As with most methods that depend upon line fitting, it is always possible to find a number by the DFA method, but this does not necessarily imply that the time series is self-similar. Self-similarity requires that the points on the log-log graph are sufficiently collinear across a very wide range of window sizes . Furthermore, a combination of techniques including MLE, rather than least-squares has been shown to better approximate the scaling, or power-law, exponent.[15]

Also, there are many scaling exponent-like quantities that can be measured for a self-similar time series, including the divider dimension and Hurst exponent. Therefore, the DFA scaling exponent is not a fractal dimension sharing all the desirable properties of the Hausdorff dimension, for example, although in certain special cases it can be shown to be related to the box-counting dimension for the graph of a time series.

Multifractality and Multifractal Detrended Fluctuation Analysis[edit]

It isn't always the case that the scaling exponents are independent of the scale of the system. In the case depends on the power extracted from

where the previous DFA is . Multifractal systems scale as a function . To uncover multifractality, Multifractal Detrended Fluctuation Analysis is one possible method.[16]

See also[edit]


  1. ^ Peng, C.K.; et al. (1994). "Mosaic organization of DNA nucleotides". Phys. Rev. E. 49 (2): 1685–1689. Bibcode:1994PhRvE..49.1685P. doi:10.1103/physreve.49.1685. PMID 9961383. S2CID 3498343.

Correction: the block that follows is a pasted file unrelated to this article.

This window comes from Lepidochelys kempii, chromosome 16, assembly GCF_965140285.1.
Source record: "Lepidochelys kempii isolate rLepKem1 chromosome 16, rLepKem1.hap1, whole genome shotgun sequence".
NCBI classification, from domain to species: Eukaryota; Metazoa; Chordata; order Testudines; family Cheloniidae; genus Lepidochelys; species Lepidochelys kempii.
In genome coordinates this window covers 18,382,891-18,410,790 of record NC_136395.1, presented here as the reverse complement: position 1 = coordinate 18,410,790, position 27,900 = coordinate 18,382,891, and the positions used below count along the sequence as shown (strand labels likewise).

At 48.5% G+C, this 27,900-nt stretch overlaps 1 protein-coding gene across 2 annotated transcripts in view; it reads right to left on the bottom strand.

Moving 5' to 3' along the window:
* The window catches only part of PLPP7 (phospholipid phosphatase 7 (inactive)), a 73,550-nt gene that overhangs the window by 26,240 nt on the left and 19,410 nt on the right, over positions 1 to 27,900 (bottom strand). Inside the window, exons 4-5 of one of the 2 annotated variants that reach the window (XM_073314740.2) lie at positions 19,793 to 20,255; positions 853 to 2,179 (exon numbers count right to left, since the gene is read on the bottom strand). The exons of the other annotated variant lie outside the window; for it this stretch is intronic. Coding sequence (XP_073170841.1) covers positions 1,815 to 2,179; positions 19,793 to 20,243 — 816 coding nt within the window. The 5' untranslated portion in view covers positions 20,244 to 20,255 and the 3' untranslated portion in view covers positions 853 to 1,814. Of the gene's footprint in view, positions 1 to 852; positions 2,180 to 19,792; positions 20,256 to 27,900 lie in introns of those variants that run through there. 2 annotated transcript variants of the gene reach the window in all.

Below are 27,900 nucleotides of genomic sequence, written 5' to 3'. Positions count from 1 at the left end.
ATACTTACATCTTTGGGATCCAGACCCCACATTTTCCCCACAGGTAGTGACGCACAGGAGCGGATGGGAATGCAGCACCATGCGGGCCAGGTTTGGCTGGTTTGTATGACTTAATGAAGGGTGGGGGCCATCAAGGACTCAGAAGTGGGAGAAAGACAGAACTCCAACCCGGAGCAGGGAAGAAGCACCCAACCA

2. ^ Peng, C.K.; et al. (1994). "Quantification of scaling exponents and crossover phenomena in nonstationary heartbeat time series". Chaos. 49 (1): 82–87. Bibcode:1995Chaos...5...82P. doi:10.1063/1.166141. PMID 11538314. S2CID 722880.
  3. ^ Bryce, R.M.; Sprague, K.B. (2012). "Revisiting detrended fluctuation analysis". Sci. Rep. 2: 315. Bibcode:2012NatSR...2E.315B. doi:10.1038/srep00315. PMC 3303145. PMID 22419991.
  4. ^ Kantelhardt J.W.; et al. (2001). "Detecting long-range correlations with detrended fluctuation analysis". Physica A. 295 (3–4): 441–454. arXiv:cond-mat/0102214. Bibcode:2001PhyA..295..441K. doi:10.1016/s0378-4371(01)00144-3.
  5. ^ a b Buldyrev; et al. (1995). "Long-Range Correlation-Properties of Coding And Noncoding Dna-Sequences- Genbank Analysis". Phys. Rev. E. 51 (5): 5084–5091. Bibcode:1995PhRvE..51.5084B. doi:10.1103/physreve.51.5084. PMID 9963221.
  6. ^ Bunde A, Havlin S (1996). "Fractals and Disordered Systems, Springer, Berlin, Heidelberg, New York". Cite journal requires |journal= (help)